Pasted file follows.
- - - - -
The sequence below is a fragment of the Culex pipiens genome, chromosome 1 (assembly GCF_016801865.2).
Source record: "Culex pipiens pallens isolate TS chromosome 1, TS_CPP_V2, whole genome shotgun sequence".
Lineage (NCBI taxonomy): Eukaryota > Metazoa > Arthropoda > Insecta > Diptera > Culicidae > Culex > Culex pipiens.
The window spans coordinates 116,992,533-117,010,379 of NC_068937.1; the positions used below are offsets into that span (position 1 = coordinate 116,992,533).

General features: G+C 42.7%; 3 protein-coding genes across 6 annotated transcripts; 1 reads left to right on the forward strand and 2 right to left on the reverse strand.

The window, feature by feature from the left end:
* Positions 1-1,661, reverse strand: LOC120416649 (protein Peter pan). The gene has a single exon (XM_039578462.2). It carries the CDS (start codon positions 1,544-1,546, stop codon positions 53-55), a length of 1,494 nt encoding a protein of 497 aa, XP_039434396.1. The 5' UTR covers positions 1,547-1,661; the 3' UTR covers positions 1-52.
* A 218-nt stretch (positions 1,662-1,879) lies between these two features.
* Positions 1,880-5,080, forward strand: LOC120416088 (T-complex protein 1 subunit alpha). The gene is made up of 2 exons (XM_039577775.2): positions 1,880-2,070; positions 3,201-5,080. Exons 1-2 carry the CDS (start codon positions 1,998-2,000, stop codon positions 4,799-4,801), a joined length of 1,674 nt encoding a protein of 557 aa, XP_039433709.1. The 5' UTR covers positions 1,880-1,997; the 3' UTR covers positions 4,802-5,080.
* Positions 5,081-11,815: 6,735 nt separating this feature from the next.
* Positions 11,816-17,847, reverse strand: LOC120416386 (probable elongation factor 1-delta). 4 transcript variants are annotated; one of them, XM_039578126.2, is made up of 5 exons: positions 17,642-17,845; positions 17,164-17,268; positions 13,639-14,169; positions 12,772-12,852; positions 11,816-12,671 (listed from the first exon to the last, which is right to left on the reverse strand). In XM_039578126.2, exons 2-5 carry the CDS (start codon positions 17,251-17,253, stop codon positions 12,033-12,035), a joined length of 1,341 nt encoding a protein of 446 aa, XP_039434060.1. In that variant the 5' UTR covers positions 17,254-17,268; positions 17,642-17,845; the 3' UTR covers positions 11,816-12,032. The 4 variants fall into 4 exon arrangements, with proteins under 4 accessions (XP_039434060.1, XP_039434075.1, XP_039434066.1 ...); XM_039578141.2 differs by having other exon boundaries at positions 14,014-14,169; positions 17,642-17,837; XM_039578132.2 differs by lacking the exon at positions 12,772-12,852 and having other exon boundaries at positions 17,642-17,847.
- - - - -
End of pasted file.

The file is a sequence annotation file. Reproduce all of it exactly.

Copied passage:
The sequence below is a fragment of the Culex pipiens genome, chromosome 1 (assembly GCF_016801865.2).
Source record: "Culex pipiens pallens isolate TS chromosome 1, TS_CPP_V2, whole genome shotgun sequence".
Lineage (NCBI taxonomy): Eukaryota > Metazoa > Arthropoda > Insecta > Diptera > Culicidae > Culex > Culex pipiens.
The window spans coordinates 116,992,533-117,010,379 of NC_068937.1; the positions used below are offsets into that span (position 1 = coordinate 116,992,533).

General features: G+C 42.7%; 3 protein-coding genes across 6 annotated transcripts; 1 reads left to right on the forward strand and 2 right to left on the reverse strand.

The window, feature by feature from the left end:
* Positions 1-1,661, reverse strand: LOC120416649 (protein Peter pan). The gene has a single exon (XM_039578462.2). It carries the CDS (start codon positions 1,544-1,546, stop codon positions 53-55), a length of 1,494 nt encoding a protein of 497 aa, XP_039434396.1. The 5' UTR covers positions 1,547-1,661; the 3' UTR covers positions 1-52.
* A 218-nt stretch (positions 1,662-1,879) lies between these two features.
* Positions 1,880-5,080, forward strand: LOC120416088 (T-complex protein 1 subunit alpha). The gene is made up of 2 exons (XM_039577775.2): positions 1,880-2,070; positions 3,201-5,080. Exons 1-2 carry the CDS (start codon positions 1,998-2,000, stop codon positions 4,799-4,801), a joined length of 1,674 nt encoding a protein of 557 aa, XP_039433709.1. The 5' UTR covers positions 1,880-1,997; the 3' UTR covers positions 4,802-5,080.
* Positions 5,081-11,815: 6,735 nt separating this feature from the next.
* Positions 11,816-17,847, reverse strand: LOC120416386 (probable elongation factor 1-delta). 4 transcript variants are annotated; one of them, XM_039578126.2, is made up of 5 exons: positions 17,642-17,845; positions 17,164-17,268; positions 13,639-14,169; positions 12,772-12,852; positions 11,816-12,671 (listed from the first exon to the last, which is right to left on the reverse strand). In XM_039578126.2, exons 2-5 carry the CDS (start codon positions 17,251-17,253, stop codon positions 12,033-12,035), a joined length of 1,341 nt encoding a protein of 446 aa, XP_039434060.1. In that variant the 5' UTR covers positions 17,254-17,268; positions 17,642-17,845; the 3' UTR covers positions 11,816-12,032. The 4 variants fall into 4 exon arrangements, with proteins under 4 accessions (XP_039434060.1, XP_039434075.1, XP_039434066.1 ...); XM_039578141.2 differs by having other exon boundaries at positions 14,014-14,169; positions 17,642-17,837; XM_039578132.2 differs by lacking the exon at positions 12,772-12,852 and having other exon boundaries at positions 17,642-17,847.